A new study claims that tuberculosis patients would experience potentially less negative impacts if they include green vegetables, bell pepper, berries and oranges in their daily diet.
Studies in mice and in tissue cultures revealed that providing Vitamin C, along with tuberculosis drugs, would benefit the patient in the long run by removing the disease's pathogens and external harmful agents.
The researchers treated Mycobacterium tuberculosis-infected mice with anti-tuberculosis drugs as well as Vitamin C alone. After that, they measured M. tuberculosis (Mtb) organ burdens at four and six weeks post-treatment.
"Vitamin C had no activity by itself, but in two independent experiments, the combination of vitamin C with the first-line Tb drugs, isoniazed and rifampicin, reduced the organ burdens faster than the two drugs without vitamin C," said lead author Catherine J. Vilcheze, Ph.D. Instructor, Department ofMicrobiology & Immunology, Albert Einstein College of Medicine, Bronx, NY.
While experimenting with infected tissue cultures, similar results were shown, shortening the time of sterilization of the tissue culture by seven days.
"Our study shows that the addition of vitamin C to TB drug treatment potentiates the killing of Mtb and could shorten TB chemotherapy," said William R. Jacobs, Jr., Ph.D Investigator.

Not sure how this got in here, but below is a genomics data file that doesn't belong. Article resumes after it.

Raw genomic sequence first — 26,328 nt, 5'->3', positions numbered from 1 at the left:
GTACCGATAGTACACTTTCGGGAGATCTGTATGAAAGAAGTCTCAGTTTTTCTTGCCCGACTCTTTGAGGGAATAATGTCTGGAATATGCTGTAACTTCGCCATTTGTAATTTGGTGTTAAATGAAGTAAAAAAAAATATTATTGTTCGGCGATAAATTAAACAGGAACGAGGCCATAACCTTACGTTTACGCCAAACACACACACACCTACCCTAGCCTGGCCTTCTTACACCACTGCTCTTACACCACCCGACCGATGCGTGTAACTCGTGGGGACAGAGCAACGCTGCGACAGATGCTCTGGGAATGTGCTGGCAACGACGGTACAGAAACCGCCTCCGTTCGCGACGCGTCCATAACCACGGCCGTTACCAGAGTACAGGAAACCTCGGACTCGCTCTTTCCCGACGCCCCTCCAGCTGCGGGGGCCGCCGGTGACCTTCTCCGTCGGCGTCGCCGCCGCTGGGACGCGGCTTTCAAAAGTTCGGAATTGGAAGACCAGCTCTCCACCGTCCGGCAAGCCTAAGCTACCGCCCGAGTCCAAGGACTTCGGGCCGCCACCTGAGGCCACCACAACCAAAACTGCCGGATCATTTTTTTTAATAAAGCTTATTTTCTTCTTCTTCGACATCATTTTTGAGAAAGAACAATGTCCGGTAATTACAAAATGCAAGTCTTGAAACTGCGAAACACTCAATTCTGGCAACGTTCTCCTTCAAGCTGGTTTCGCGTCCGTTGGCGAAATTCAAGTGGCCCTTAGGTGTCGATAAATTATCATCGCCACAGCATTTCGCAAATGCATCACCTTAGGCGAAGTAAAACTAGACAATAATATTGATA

"That's important because treatment of drug-susceptible tuberculosis takes six months, "resulting in some treatment mismanagement, potentially leading to the emergence and spread of drug-resistant TB," Jacob added.
The investigators claimed that long-term treatment is needed for tuberculosis as its subpopulation of Mtb cells can form Mtb persister cells, dormant cells that are virtually impermeable to antimicrobials.
In one of the previous studies, the investigators observed that high levels of vitamin C would kill dividing cells. However, lower concentrations of vitamin C would trigger respiration and prevent the formation of persisters. In the new paper the investigators have postulated that Vitamin C was triggering respiration of the Mtb cells in mice; and helping the action of isoniazid and rifampicin.
A study conducted in 1948 claimed that consumption of vitamin C was potentially safe for humans due to its utmost healthful qualities. Investigators gave to terminally ill patients high doses of vitamin C without causing any side effects. As a result, even the bedridden patients have regained their appetite and physical strength.
Tuberculosis is a widely known disease which is spread across the globe. In fact, it is a major public health issue. Nearly 10 million were sickened by disease and 1.7 million killed in 2016.
According to the investigation, treatment of TB requires at least two years' duration to get thoroughly cured and might experience side effects due to use of toxic drugs.
"Vitamin C is known to be safe and our current mouse studies suggest that vitamin C could enhance TB chemotherapy," Jacob added.
The detailed research information is published in Antimicrobial Agents and Chemotherapy, Journal of the American Society for Microbiology.